- What digital resources can you offer? Do you have free tools, templates, or downloads? Don’t just send it and forget it. How can you ensure that the prospect/customer understands and uses those resources?
- Are existing customers using your product or service to their full ability? Have sales reps connect customers with your support team for routine check-ins (or, if workflow allows, let sales reps check-in themselves). A customer shouldn’t speak to you only when they have a problem.
2. Missing out on Coaching Opportunities
What are your team’s best assets? If “me” isn’t one of your first responses, then you’re doing something wrong. Sales leaders must consistently support, mentor, bolster, and coach their team members, especially in a remote environment. We often get so caught up in the day-to-day minutia and operations that we forget a manager’s job isn’t just to manage but to teach.
In that same Hubspot report, Suzie Andrews explained, “The single most underutilized resource in any company is the sales leader. [In] 2021. All sales leaders should align themselves to ensure they are most efficiently managing their teams. Simply said, how much time are they spending one-on-one with their reps?”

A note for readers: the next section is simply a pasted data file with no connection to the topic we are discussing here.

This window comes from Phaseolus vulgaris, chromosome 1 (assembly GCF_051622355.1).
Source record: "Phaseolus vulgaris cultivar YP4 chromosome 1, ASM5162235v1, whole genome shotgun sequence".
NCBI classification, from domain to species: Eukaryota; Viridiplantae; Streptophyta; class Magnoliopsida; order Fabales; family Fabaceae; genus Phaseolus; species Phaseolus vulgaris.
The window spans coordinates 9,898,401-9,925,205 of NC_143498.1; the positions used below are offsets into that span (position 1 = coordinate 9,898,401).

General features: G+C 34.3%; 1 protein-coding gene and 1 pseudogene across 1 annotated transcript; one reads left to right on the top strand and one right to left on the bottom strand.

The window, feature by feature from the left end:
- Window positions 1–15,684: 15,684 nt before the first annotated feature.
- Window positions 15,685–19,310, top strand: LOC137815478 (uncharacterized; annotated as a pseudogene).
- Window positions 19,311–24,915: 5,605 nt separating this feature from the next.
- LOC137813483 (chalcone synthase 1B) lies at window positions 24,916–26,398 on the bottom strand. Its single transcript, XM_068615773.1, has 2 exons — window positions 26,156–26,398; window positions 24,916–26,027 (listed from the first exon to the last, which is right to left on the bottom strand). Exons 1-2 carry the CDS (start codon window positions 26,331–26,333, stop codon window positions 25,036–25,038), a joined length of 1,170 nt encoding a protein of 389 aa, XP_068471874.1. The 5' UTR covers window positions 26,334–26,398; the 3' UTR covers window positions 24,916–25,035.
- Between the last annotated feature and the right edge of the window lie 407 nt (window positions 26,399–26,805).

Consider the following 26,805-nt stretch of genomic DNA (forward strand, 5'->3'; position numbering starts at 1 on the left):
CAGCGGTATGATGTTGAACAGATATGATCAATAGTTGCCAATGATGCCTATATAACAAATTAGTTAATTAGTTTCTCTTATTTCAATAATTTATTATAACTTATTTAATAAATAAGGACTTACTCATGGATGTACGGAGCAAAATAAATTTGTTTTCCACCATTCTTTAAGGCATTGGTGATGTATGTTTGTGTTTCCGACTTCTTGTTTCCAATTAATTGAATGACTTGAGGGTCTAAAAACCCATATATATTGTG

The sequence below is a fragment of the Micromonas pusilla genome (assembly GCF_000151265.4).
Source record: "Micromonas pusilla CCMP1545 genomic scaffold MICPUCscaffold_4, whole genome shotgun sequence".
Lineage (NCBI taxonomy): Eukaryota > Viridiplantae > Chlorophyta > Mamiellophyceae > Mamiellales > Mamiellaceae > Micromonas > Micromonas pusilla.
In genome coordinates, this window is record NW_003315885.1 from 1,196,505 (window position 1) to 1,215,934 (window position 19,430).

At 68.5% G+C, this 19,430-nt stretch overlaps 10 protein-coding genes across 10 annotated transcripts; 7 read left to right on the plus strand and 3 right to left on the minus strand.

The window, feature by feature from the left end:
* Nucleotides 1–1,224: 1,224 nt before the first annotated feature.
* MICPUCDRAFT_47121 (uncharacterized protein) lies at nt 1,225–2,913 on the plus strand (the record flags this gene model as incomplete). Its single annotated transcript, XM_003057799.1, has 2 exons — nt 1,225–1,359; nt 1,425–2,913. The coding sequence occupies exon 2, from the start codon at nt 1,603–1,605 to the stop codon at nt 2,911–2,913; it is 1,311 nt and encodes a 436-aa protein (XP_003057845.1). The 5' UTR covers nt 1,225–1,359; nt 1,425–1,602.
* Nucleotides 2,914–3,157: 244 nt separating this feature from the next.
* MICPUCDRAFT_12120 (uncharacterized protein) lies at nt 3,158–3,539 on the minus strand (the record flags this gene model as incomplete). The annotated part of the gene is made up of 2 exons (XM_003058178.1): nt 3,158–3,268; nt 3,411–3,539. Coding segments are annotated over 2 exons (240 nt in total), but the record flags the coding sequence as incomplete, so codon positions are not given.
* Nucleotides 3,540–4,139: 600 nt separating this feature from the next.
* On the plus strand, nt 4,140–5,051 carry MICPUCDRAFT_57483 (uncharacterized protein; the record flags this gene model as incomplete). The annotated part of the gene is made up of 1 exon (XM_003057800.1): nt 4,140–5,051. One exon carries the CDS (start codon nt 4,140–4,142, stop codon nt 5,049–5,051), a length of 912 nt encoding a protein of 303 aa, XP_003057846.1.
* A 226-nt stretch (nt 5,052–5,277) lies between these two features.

An often overlooked strategy is simple coaching. You got to your position as a leader for a reason; you did something right, you have experience and instincts. It’s your responsibility to consistently share that with your team. Andrews mentions a few real-world suggestions to put into practice:
- Weekly one-on-one meetings
- Pre-call and post-call planning
- Ad-hoc coaching
3. Forgetting the Art of Conversation
When the pressure cooker is on, your sales reps may feel like they need to get more aggressive in their approach. However, the best relationship with any prospect or client is a real one. Real relationships start with conversations.
Many sales reps feel they need the in-person connection to do their best work, pitch appropriately, and close deals. But, odds are, that isn’t happening anytime soon. McKinsey research shows that 70-80 percent of B2B decision makers prefer remote interactions or digital self-service. Plus, that’s old-school mentality. We can still connect and have real conversations virtually. Especially after the year that most folks had, with remote work still the norm, people crave real dialogue.
Take a beat to remind your team of the art of conversing. Ask them to tell you about a few recent prospect meetings and check-in on whether those interactions were authentic or pushy.
Use this article as a resource to understand (and train on) the difference between conversation and hard-selling: 15 Bad Habits That Make Salespeople Seem Pushy (And How to Correct Them).